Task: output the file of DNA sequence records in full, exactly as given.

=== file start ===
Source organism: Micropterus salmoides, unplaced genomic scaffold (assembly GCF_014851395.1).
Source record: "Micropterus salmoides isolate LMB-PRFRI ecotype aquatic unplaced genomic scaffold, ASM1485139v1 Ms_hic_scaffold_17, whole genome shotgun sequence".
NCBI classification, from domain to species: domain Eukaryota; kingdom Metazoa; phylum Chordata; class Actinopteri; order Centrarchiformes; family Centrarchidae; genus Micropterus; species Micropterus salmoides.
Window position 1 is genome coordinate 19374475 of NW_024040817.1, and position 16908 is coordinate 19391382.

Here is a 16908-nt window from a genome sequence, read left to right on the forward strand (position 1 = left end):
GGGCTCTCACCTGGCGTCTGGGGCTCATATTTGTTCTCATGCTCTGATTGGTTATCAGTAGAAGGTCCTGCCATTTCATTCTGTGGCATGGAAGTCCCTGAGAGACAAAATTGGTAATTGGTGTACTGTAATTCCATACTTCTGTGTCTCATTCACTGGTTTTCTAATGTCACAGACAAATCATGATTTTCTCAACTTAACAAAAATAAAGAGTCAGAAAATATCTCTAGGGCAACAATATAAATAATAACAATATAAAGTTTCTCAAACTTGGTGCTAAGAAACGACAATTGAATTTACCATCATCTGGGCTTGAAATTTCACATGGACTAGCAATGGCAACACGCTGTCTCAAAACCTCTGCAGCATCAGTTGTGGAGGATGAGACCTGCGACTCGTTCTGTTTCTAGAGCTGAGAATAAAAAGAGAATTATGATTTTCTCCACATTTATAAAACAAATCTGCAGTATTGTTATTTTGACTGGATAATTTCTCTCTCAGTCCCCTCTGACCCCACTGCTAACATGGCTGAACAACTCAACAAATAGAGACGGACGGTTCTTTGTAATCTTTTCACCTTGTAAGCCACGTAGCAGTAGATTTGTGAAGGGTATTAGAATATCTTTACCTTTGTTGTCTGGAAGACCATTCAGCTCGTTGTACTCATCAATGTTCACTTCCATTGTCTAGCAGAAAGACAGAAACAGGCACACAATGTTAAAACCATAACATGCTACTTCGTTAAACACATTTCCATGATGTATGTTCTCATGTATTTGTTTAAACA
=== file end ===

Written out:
Source organism: Micropterus salmoides, unplaced genomic scaffold (assembly GCF_014851395.1).
Source record: "Micropterus salmoides isolate LMB-PRFRI ecotype aquatic unplaced genomic scaffold, ASM1485139v1 Ms_hic_scaffold_17, whole genome shotgun sequence".
NCBI classification, from domain to species: domain Eukaryota; kingdom Metazoa; phylum Chordata; class Actinopteri; order Centrarchiformes; family Centrarchidae; genus Micropterus; species Micropterus salmoides.
Window position 1 is genome coordinate 19374475 of NW_024040817.1, and position 16908 is coordinate 19391382.

Here is a 16908-nt window from a genome sequence, read left to right on the forward strand (position 1 = left end):
GGGCTCTCACCTGGCGTCTGGGGCTCATATTTGTTCTCATGCTCTGATTGGTTATCAGTAGAAGGTCCTGCCATTTCATTCTGTGGCATGGAAGTCCCTGAGAGACAAAATTGGTAATTGGTGTACTGTAATTCCATACTTCTGTGTCTCATTCACTGGTTTTCTAATGTCACAGACAAATCATGATTTTCTCAACTTAACAAAAATAAAGAGTCAGAAAATATCTCTAGGGCAACAATATAAATAATAACAATATAAAGTTTCTCAAACTTGGTGCTAAGAAACGACAATTGAATTTACCATCATCTGGGCTTGAAATTTCACATGGACTAGCAATGGCAACACGCTGTCTCAAAACCTCTGCAGCATCAGTTGTGGAGGATGAGACCTGCGACTCGTTCTGTTTCTAGAGCTGAGAATAAAAAGAGAATTATGATTTTCTCCACATTTATAAAACAAATCTGCAGTATTGTTATTTTGACTGGATAATTTCTCTCTCAGTCCCCTCTGACCCCACTGCTAACATGGCTGAACAACTCAACAAATAGAGACGGACGGTTCTTTGTAATCTTTTCACCTTGTAAGCCACGTAGCAGTAGATTTGTGAAGGGTATTAGAATATCTTTACCTTTGTTGTCTGGAAGACCATTCAGCTCGTTGTACTCATCAATGTTCACTTCCATTGTCTAGCAGAAAGACAGAAACAGGCACACAATGTTAAAACCATAACATGCTACTTCGTTAAACACATTTCCATGATGTATGTTCTCATGTATTTGTTTAAACA